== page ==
New study on the debated longevity drug NMN (NAD+ booster)
Among various anti-aging health products, nicotinamide mononucleotide (NMN) has been gaining attention as a promising anti-aging product (1). NMN is currently being sold as a food product, however, the US Food and Drug Administration recently decided to prohibit its sale as a supplement due to its potential as a drug (2).
More research is needed to understand the true benefits of NMN, which may allow us to perhaps slow down age-related processes and help us live healthier lives for longer (3).
Many preclinical studies of NMN have been reported. In animal models NMN improves health span and lifespan (1). NMN is a precursor to nicotinamide adenine dinucleotide (NAD+) in the body. NAD+ levels in the body decrease with aging and are associated with downregulation of energy production in mitochondria, oxidative stress, DNA damage, cognitive impairment, and inflammatory conditions. Having NAD+ decrease is bad but a natural part of aging. However, NMN, as the precursor of NAD+, can slow down this process by increasing NAD+ levels in the body. NMN can be increased in different ways such as through diet and by taking NMN supplements (1).
We wanted to share the results of a recent study on the efficacy and safety of NMN in 80 healthy volunteers (4). The study was randomized, double-blind and placebo-controlled, which provides the most compelling medical evidence. The participants were randomly assigned (randomized) for a 60-day clinical trial with once-daily oral dosing of a placebo, 300 mg, 600 mg, or 900 mg NMN. Neither the participant, nor the physician knew if they received placebo or NMN (double blind).
The primary objective of the study was to evaluate blood NAD concentration with dose-dependent regimens. The secondary objectives were to assess the safety and tolerability of NMN supplementation, and to evaluate the clinical efficacy by measuring physical performance (six-minute walking test), blood biological age (Aging.Ai 3.0 calculator), Homeostatic Model Assessment for Insulin Resistance (HOMA-IR), and subjective general health assessment.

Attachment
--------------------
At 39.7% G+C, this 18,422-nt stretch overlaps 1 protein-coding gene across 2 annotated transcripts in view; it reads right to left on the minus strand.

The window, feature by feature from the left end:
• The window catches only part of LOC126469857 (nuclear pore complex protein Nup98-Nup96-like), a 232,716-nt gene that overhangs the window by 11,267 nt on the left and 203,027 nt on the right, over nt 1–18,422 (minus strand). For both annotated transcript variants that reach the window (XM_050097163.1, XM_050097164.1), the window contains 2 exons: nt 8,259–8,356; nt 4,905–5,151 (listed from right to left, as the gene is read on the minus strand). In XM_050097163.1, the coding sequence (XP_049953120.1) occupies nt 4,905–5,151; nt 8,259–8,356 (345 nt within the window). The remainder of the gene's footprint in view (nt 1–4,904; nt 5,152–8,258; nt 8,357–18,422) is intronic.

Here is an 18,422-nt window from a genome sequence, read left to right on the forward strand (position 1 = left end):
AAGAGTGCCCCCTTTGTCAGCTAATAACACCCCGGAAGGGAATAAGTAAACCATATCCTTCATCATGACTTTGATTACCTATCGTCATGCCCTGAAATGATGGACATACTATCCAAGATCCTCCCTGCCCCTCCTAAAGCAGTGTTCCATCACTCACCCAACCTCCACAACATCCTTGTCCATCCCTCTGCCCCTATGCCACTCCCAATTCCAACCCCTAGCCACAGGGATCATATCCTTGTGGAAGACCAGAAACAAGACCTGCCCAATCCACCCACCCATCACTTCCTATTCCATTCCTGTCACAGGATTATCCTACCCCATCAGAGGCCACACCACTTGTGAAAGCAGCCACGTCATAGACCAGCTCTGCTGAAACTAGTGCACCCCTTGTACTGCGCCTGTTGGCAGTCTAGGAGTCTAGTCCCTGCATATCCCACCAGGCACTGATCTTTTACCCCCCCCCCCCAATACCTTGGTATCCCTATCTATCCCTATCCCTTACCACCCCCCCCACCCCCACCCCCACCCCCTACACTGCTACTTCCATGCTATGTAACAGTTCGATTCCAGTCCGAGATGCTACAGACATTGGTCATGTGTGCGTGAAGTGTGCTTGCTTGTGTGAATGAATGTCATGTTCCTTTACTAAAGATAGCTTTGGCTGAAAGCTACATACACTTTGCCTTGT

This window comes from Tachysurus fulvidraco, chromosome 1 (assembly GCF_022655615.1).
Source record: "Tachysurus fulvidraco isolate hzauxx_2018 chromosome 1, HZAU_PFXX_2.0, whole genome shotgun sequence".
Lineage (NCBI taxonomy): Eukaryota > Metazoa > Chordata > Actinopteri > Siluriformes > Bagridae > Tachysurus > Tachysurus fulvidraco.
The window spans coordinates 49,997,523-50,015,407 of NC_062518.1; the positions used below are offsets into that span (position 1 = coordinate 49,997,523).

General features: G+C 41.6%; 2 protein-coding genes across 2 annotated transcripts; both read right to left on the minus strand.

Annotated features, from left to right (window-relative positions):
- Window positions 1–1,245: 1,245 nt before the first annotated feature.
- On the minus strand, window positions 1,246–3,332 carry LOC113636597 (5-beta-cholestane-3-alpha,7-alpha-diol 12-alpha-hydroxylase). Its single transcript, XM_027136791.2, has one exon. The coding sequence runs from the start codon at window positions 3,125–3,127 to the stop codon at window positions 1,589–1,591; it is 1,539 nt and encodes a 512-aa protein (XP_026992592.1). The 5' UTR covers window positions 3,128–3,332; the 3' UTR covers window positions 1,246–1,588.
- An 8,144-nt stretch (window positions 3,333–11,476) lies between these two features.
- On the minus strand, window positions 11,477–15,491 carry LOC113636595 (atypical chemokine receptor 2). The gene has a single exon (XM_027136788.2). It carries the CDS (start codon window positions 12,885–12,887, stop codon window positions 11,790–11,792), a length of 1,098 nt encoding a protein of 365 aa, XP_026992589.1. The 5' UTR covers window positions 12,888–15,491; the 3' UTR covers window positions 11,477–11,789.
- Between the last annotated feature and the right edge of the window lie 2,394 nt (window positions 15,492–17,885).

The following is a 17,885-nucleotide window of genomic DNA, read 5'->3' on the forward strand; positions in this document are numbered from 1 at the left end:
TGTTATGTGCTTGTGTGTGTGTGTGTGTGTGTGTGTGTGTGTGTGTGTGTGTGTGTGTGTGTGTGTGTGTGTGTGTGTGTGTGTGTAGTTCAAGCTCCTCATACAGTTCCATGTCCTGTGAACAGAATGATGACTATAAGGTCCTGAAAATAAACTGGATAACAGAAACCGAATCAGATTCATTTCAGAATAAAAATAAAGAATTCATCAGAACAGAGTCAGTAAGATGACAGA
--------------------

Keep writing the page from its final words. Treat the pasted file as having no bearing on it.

Blood NAD concentrations were statistically significantly increased among all NMN-treated groups at day 30 and day 60, when compared to both placebo and baseline. Blood NAD concentrations were highest in the groups taking 600 mg and 900 mg NMN. No safety issues were found, based on monitoring adverse events, laboratory, and clinical measures. NMN supplementation was well tolerated.
Even though there are some limitations of the study, such as small sample size (80 participants) and short study period (60 days), it showed that blood NAD concentration was increased during the NMN treatment. The oral administration of NMN was safe and well tolerated. Overall, NMN had a positive impact on the physical endurance and general health of the participants. The present study is registered at clinicaltrials.gov database (NCT04823260), however, that does not mean it is approved by drug regulations such as the FDA.
More studies are needed to rigorously establish therapeutic and dose ranges of NMN and validate these preliminary results. The controversy over the FDA’s decision to ban NMN from being marketed as a dietary supplement because of its pharmaceutical potential was initiated by the pharmaceutical industry (2). More clinical trials are expected to take place in this area soon.
1. Nadeeshani H, Li J, Ying T, Zhang B, Lu J. Nicotinamide mononucleotide (NMN) as an anti-aging health product – Promises and safety concerns. J Adv Res. 2022 Mar 1;37:267–78.
2. FDA Halts NMN Supplement Approval, Citing Pharmaceutical Potential [Internet]. [cited 2023 Jan 3]. Available from: https://www.nmn.com/news/fda-bans-labeling-nmn-as-a-supplement
3. Recent research into nicotinamide mononucleotide and ageing. [cited 2022 Dec 15]; Available from: https://www.nature.com/articles/d42473-022-00002-7
4. Yi L, Maier AB, Tao R, Lin Z, Vaidya A, Pendse S, et al. The efficacy and safety of β-nicotinamide mononucleotide (NMN) supplementation in healthy middle-aged adults: a randomized, multicenter, double-blind, placebo-controlled, parallel-group, dose-dependent clinical trial. GeroScience [Internet]. 2022 Dec 8 [cited 2022 Dec 13]; Available from: https://doi.org/10.1007/s11357-022-00705-1